The Coast News Group
CommunityCommunityNewsSolana Beach

Energy program identifies potential savings for cities

Assessment shows investment in solar not recommended due to high cost of installation

SOLANA BEACH — A recently completed energy assessment did not recommend a direct investment in solar panels at city facilities, but it did identify potential savings of about $9,000.

In 2008 Solana Beach was one of three cities selected to participate in a “sustainable region” pilot program, a precursor to what is now called the Energy Roadmap Program.

As part of the plan, which is a partnership between the San Diego Association of Governments and San Diego Gas & Electric, the city received free technical and policy guidance to identify energy-saving opportunities at city facilities and reduce greenhouse gas emissions.

The goal is to find energy-saving projects and ways to pay for them. Energy use and savings are documented annually.

“The city was picked largely because it demonstrated the willingness and ability to implement energy efficiency and conservation programs through its many early successes,” Dan King, assistant to the city manager,” said.

For example, the city saved about $71,000 by retrofitting all streetlights with LED bulbs. Electric vehicle chargers were installed and an electric car was added to the city fleet.

The city received free technical help to identify ways to save energy in government operations. That included increasing staff knowledge of energy efficiency and promoting commuter benefits to employees.

The program also helps market energy efficiency to residents, schools and businesses and promotes green jobs and workforce training.

According to Sarah Strand of SANDAG, Solana Beach could save about $8,100 at the fire station and another $900 at the marine safety building by applying for a rate change.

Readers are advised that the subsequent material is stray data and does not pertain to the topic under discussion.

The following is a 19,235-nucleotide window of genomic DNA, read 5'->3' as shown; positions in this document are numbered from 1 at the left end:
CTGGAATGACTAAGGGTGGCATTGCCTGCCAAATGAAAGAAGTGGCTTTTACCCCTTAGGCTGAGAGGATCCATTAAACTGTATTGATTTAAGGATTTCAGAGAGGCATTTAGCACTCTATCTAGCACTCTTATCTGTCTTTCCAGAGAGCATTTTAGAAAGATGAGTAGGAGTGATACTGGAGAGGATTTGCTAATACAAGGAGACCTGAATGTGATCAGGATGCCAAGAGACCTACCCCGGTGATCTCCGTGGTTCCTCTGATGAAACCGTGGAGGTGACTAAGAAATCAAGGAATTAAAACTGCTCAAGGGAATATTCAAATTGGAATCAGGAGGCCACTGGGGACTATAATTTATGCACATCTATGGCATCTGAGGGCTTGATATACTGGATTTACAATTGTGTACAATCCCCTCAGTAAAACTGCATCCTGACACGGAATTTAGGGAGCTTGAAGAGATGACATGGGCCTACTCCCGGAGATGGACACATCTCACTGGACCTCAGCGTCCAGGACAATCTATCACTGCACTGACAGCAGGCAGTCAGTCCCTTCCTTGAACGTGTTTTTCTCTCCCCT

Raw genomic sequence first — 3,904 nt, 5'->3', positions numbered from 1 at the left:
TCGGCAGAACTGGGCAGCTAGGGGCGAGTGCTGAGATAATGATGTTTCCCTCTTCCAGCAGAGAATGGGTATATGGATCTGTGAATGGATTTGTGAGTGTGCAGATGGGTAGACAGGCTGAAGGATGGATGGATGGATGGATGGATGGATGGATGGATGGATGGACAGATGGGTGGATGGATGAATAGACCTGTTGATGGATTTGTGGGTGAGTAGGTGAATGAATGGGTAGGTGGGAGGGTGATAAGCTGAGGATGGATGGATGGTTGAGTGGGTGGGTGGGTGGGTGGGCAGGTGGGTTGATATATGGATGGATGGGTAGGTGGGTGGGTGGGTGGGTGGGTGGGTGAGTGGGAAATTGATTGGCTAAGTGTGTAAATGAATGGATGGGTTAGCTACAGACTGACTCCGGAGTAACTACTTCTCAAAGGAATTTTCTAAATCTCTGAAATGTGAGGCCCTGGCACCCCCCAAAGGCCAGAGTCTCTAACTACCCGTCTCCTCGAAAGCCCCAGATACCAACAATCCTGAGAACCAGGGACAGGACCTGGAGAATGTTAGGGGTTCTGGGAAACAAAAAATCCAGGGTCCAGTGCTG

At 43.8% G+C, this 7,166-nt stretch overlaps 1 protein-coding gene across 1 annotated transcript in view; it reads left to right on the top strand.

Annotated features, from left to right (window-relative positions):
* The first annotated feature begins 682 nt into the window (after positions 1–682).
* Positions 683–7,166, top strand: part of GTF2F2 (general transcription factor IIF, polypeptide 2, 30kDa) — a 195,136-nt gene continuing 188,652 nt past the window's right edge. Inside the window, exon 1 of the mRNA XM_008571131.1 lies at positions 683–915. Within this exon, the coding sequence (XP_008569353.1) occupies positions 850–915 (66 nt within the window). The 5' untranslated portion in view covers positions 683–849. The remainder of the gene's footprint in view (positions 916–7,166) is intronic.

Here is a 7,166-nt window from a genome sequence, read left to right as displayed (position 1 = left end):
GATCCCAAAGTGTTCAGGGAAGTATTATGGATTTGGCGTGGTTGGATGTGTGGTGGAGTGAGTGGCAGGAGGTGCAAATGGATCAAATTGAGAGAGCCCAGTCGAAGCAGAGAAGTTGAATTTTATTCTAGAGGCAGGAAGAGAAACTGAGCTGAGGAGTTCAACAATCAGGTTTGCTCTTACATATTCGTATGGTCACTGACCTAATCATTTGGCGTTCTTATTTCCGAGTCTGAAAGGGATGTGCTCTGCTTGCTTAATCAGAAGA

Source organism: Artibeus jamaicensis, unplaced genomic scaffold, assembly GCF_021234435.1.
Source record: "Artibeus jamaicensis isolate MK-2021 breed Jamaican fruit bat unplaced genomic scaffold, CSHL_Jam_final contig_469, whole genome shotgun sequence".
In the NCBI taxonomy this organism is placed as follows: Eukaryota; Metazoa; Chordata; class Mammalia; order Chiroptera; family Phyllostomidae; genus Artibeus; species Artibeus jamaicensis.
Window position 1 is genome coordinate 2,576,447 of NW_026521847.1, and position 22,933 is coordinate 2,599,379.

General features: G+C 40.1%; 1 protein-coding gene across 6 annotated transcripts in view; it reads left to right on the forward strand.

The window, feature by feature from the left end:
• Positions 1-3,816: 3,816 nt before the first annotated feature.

As part of the program and at request of the city, six sites were assessed for solar feasibility.

Fletcher Cove Community Center had the most potential, but because of limited roof space and a lack of shade trees, it was recommended the panels be installed in the ground or over the parking lot, which would increase the cost of the system.

Strand said the estimated payback for all six sites would be nearly 15 years.

“A direct investment in solar is not recommended because of the high cost of installation,” she said.

As part of the energy audit, the study found City Hall, because of earlier efforts, is a highly efficient building, scoring 91 out of 100 possible points.

The roadmap will continue to provide a framework for how Solana Beach can continue to become a more energy-efficient city, Strand said, adding that SANDAG will remain available as a resource.

Councilman David Zahn asked staff to use the report to identify “the next wave” of energy-efficient projects that would “provide a decent payback.”

City Manager David Ott said staff has already “taken more than just some low hanging fruit.”

“We’ve done some pretty big things with your direction,” he said, adding that he will direct staff to bring back updated plans in the future.

“It looks like we’ve done a lot,” Mayor Lesa Heebner said. “I think this just shows that we’ve been on the right track all along.”

Carlsbad and Poway were also selected for the Energy Roadmap Program.